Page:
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What Lubrication Method Should I Use?

Lubricants are a critical factor in the performance and life of a rolling element bearing. Less than 10 percent of bearings reach their theoretical L10 life, and poor lubrication can be attributed to 80 percent of those that fall short. Ideally, a lubricant forms a film layer between moving components in a bearing, separating moving parts, minimizing friction and preventing wear between balls or rollers, raceways and retainers. Lubricants also protect metal surfaces from corrosion and moisture, dissipate heat and can even prevent the ingress of contaminants.

There are two common ways to lubricate rolling bearings. Grease is the most common method and is used in most bearing applications. Another option is oil, which is typically used in more demanding applications.

Grease is comprised of a base oil and a thickener. e ratio is approximately 85 percent oil to 15 percent thickener. e thickener acts as a sponge and contains the base oil. It can also have other additives used for anticorrosion and extreme pressure agents for high loads. The oil can be a conventional mineral oil or a synthetic. It is important that the oil component has the appropriate viscosity for the application. Viscosity is the thickness of the oil. As oil heats up, it gets thinner. If it gets too thin at operating temperature, it will not provide the needed lubrication. The thickener is usually a metal soap (lithium, sodium, aluminum or calcium). The stiffness of the thickener is graded using a National Lubricating Grease Institute (NLGI) class with 0 being very soft to 6 being very thick. Rolling bearings typically use a NLGI class from 1 to 2.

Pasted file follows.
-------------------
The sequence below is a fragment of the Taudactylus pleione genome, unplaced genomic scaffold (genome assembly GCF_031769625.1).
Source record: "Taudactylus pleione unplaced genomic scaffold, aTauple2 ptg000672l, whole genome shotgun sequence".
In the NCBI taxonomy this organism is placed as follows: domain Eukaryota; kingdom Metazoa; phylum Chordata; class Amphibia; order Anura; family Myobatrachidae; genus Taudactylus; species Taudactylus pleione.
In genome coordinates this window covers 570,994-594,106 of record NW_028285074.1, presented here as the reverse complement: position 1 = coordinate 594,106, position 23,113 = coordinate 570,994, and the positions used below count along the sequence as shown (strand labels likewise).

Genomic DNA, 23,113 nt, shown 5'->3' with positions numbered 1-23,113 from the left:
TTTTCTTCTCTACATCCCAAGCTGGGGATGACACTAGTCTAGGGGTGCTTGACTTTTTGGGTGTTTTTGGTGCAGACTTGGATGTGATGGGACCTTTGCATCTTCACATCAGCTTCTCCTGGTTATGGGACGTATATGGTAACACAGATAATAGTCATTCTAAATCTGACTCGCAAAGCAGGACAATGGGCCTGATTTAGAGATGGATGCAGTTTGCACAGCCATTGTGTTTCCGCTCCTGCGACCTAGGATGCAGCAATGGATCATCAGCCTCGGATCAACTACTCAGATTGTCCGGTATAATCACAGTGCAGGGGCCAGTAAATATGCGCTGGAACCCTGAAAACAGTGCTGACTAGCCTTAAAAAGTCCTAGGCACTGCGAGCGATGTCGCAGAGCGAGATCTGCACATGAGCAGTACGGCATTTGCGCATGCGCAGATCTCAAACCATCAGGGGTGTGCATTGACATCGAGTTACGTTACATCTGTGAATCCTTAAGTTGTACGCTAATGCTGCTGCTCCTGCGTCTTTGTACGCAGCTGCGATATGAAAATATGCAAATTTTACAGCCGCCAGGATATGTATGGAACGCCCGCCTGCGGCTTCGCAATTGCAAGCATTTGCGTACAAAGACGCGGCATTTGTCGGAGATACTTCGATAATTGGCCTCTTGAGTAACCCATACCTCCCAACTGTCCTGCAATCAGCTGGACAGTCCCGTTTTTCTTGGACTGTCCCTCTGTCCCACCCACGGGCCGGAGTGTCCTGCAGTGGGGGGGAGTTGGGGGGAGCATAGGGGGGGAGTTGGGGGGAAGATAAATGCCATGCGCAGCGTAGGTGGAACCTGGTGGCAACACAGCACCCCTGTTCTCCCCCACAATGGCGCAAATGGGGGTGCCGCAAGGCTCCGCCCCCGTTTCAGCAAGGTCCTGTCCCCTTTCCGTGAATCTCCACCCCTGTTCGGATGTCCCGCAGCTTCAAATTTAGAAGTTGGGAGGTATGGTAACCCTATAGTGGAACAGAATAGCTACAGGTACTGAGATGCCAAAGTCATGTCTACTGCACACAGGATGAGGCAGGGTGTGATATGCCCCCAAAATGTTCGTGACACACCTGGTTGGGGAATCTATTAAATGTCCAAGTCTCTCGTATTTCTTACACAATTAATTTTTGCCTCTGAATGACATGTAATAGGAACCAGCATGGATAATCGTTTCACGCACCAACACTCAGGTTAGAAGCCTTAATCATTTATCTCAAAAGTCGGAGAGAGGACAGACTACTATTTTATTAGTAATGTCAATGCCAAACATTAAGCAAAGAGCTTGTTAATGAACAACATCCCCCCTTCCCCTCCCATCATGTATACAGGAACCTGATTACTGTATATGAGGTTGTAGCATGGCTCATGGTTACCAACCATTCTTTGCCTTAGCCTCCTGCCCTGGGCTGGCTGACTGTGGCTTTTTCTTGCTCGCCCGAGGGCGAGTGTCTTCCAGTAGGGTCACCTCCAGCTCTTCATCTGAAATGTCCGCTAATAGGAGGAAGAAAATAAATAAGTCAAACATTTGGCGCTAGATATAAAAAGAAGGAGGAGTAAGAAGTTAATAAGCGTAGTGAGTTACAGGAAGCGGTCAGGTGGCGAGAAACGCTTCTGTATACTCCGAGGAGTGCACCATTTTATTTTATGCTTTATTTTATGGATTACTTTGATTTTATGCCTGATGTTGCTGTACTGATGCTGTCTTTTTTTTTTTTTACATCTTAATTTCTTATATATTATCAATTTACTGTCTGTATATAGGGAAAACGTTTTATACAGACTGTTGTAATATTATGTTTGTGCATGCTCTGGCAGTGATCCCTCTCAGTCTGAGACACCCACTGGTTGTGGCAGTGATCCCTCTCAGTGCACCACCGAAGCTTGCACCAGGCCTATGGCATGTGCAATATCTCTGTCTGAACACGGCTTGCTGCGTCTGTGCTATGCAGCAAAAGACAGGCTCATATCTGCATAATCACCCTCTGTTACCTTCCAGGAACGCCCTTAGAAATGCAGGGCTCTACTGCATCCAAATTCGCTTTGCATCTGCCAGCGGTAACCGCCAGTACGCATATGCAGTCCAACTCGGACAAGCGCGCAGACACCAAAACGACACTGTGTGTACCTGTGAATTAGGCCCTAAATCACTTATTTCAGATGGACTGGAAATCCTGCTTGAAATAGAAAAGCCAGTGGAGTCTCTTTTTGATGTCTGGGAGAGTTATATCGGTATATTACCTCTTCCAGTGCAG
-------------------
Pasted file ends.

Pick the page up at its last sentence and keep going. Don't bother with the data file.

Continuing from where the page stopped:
Grease is commonly used for several reasons. It is easy to lubricate a bearing with grease. Grease can be easily added by manually pumping it through a zerk fitting located on the bearing housing. The grease fitting is positioned so that an appropriate amount can be pumped directly into the space between the internal rollers of the bearing. Automatic greasers may also be used to deliver a specific grease charge at specific time intervals. Where bearings are operating at low speeds, the bearing and the internal cavity of the housing can be completely filled with grease, where the grease acts a barrier to prevent the ingress of contaminants into the bearing. For higher speeds, bearing housings are typically filled to 1⁄3 capacity.

Grease also simplifies the housing design. Standard bearing housings bought off the shelf do not require any special modifications for grease lubrication. Grease can even be used to create a housing seal. Labyrinth seals can be designed where grease is pumped into the labyrinth passages of the seal, providing a barrier against contamination. These types of seals are made so that they fit loosely with the housing, which allows for misalignment, and they can be made where they do not wear or damage the shaft. Some manufacturers produce sealed bearing designs where the grease purges through the bearing and fills the complex labyrinth passages of the seals. Grease becomes a critical element of the seal. These factors make grease inexpensive, and convenient for customers to use.